Nick O'Neill

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Find The Pain: The Motto Of Successful Entrepreneurs

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Pattern matching is a dangerous sport. No matter where you search for patterns, you are practically guaranteed to find an outlier. The same is true in entrepreneurship. Yet for someone like Andrew Warner, the founder of Mixergy, pattern matching is becoming a fact of life. That’s because Andrew has interviewed literally hundreds of successful entrepreneurs.

The other night in Washington D.C. I had the opportunity to catch up with him. I wanted to learn more about what insight he was gaining. Over the past couple years he has begun to uncover patterns that he sees from one success to the next. When I asked him, “what is one of the most common patterns you see?” His response was quick, “real entrepreneurs find the pain.”

His response resonated deeply. It’s fairly straight-forward: successful entrepreneurs work as quickly as possible to get to a point where they have identified and deeply understand their customer’s pain.

Andrew had a couple of examples. They were examples of failure to discover the pain (the early Justin TV), as well as examples of successes thanks to pain discovery (AirBNB). If you want to learn the lessons of successful entrepreneurs, Andrew’s site is chock full of them (Mixergy).

In addition to Andrew, who clearly has hundreds of stories to tell, I quickly identified one I saw earlier in the week from Ramit Sethi. In an interview with Patrick McKenzie of Kalzumeus software, he tells the story of one of his students who was in search of techniques to boost her business:

One of my star students is a young woman named Jackie, and she lives in the Midwest, and she’s a violin instructor. Now, she’s quite good at violin, but that wasn’t really what interested me. The fact was she had clients, but she came to me saying, “I want to learn how to grow my business.” […]

In eight weeks, she was able to generate $81,000. How did she do that? She quickly found out who her customer was. [aka. she found the pain]

The customer was not the 10 year‑old kid. It was the mother of the 10 year‑old kid. By the way, that mother tended to be ethnic, tended to be Asian. Not a surprise when you think about it. But this isn’t obvious prior to starting to do the research. Now, by the way, what does this Asian mother want? She doesn’t really just want her kid to play like Yo‑Yo Ma.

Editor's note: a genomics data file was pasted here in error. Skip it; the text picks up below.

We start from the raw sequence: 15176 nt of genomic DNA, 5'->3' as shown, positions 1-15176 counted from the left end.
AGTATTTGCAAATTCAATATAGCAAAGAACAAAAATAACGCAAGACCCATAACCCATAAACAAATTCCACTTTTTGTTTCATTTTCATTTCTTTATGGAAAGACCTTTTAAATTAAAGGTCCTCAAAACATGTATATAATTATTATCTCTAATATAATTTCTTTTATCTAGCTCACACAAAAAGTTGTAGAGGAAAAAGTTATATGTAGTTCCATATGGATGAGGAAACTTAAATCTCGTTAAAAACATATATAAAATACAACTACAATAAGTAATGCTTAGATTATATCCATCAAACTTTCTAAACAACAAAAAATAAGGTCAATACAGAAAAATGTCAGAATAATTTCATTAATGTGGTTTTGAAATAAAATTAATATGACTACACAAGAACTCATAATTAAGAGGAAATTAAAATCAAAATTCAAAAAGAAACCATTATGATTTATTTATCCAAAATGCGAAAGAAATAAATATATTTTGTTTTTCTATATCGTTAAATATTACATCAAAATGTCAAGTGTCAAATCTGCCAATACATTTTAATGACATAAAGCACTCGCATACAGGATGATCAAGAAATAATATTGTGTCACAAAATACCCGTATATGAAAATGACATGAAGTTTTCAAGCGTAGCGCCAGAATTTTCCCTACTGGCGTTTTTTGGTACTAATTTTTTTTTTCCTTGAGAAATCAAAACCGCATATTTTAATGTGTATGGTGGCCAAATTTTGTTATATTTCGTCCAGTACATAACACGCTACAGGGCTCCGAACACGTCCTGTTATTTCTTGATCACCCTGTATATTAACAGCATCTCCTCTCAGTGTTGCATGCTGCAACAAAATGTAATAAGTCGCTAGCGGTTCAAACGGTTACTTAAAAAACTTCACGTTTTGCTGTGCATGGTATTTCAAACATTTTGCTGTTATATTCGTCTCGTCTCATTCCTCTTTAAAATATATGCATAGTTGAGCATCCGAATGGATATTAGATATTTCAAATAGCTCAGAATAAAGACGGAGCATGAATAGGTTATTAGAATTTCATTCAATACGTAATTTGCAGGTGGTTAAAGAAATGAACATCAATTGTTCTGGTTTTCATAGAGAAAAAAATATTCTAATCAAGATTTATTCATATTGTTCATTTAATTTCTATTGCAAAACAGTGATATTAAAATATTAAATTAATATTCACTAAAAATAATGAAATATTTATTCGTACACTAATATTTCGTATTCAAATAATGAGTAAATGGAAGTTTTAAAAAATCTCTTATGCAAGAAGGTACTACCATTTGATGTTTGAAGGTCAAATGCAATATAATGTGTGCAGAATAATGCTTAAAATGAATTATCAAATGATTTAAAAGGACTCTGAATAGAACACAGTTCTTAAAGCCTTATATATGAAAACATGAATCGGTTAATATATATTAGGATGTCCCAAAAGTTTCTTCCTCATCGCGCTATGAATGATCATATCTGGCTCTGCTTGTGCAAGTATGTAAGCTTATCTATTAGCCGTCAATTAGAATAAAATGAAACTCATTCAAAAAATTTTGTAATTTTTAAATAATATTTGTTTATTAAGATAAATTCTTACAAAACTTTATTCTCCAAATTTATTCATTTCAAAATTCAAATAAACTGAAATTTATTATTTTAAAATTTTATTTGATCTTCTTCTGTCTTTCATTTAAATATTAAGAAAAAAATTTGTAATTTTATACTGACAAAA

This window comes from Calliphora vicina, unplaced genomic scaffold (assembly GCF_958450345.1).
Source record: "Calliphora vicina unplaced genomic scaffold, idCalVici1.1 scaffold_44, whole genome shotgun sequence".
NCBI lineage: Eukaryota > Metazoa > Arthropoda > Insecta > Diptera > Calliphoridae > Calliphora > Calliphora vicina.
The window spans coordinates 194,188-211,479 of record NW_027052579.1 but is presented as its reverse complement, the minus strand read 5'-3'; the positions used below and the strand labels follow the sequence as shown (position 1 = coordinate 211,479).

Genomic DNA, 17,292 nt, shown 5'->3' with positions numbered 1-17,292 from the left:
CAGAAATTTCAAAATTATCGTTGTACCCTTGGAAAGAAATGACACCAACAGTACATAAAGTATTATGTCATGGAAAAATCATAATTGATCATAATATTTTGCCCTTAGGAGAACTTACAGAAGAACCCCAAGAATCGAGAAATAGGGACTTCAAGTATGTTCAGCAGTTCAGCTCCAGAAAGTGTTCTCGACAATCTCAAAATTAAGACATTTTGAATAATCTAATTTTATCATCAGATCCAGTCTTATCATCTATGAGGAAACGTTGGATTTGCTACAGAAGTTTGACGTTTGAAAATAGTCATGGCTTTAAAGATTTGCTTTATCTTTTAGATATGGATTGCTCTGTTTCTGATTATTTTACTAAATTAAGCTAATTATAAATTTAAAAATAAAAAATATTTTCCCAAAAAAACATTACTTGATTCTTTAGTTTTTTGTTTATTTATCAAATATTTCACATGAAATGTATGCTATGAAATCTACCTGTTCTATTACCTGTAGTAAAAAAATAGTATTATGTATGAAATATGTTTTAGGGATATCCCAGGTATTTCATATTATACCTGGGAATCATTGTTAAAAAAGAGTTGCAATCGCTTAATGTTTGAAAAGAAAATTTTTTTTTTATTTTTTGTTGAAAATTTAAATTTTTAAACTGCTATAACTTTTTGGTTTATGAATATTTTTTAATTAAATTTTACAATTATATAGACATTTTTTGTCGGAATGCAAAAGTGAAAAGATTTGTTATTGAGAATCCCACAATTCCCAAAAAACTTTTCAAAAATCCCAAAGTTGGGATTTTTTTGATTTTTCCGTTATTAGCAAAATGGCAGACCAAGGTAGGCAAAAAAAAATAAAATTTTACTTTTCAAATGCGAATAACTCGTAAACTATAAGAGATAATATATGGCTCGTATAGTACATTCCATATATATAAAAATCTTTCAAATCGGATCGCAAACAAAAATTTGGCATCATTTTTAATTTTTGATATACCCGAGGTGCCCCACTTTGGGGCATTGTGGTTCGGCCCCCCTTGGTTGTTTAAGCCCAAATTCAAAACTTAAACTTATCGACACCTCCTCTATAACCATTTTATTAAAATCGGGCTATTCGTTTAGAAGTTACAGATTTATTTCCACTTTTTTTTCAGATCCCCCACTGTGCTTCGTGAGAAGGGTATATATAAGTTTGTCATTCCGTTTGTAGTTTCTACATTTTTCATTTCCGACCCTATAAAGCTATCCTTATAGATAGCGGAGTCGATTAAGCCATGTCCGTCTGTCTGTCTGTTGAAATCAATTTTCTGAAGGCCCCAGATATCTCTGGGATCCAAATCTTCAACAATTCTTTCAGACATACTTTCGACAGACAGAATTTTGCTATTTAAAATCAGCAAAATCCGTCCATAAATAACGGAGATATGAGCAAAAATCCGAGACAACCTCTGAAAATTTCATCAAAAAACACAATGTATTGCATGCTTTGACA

Why does she want that? Because she wants little Timmy to get into Harvard. And so, when you deeply understand that, then everything about your positioning, your marketing can change. For example, imagine a new testimonial which says: “My son used to be really shy and withdrawn. Now, after going to Jackie’s class, he’s so talkative. He’s made so many friends. I can already see his grades going up because of the new discipline that he’s learned.”

But that’s neither here nor there, from the perspective of selling Little Timmy’s mother on the value of violin lessons. She wants to buy violin lessons. OK. Customers wants do not always align with their needs — often, selling them successfully involves a) understanding their wants, b) getting to the root issues behind them, and c) proposing to deliver solutions to those root issues by — wham, switcheroo — giving them what they actually need.

Wow! That speaks directly to the heart of what her clients want. By the way, it’s not a lie. It’s completely accurate. This is marketing at its best, where you are actually listening to the customer and then delivering value on what they want, totally ethically.

The example that Ramit provides is not just an example of identifying the pain, it’s an example of where the business owner is also able to communicate their understanding of the pain that exists. You don’t necessarily need to have the best solution (at least in less competitive markets), you just need to effectively communicate the fact that you truly understand the pain of the customer. In other words, you need to deeply understand your customer.

Ultimately all other activities in entrepreneurship are nothing more than tactics and day-to-day activities. Yet if you want to see what differentiates the successful for the not so fortunate, look no further than the businesses’ customers. They have a pain and it’s your job to provide them with the solution that solves that pain.

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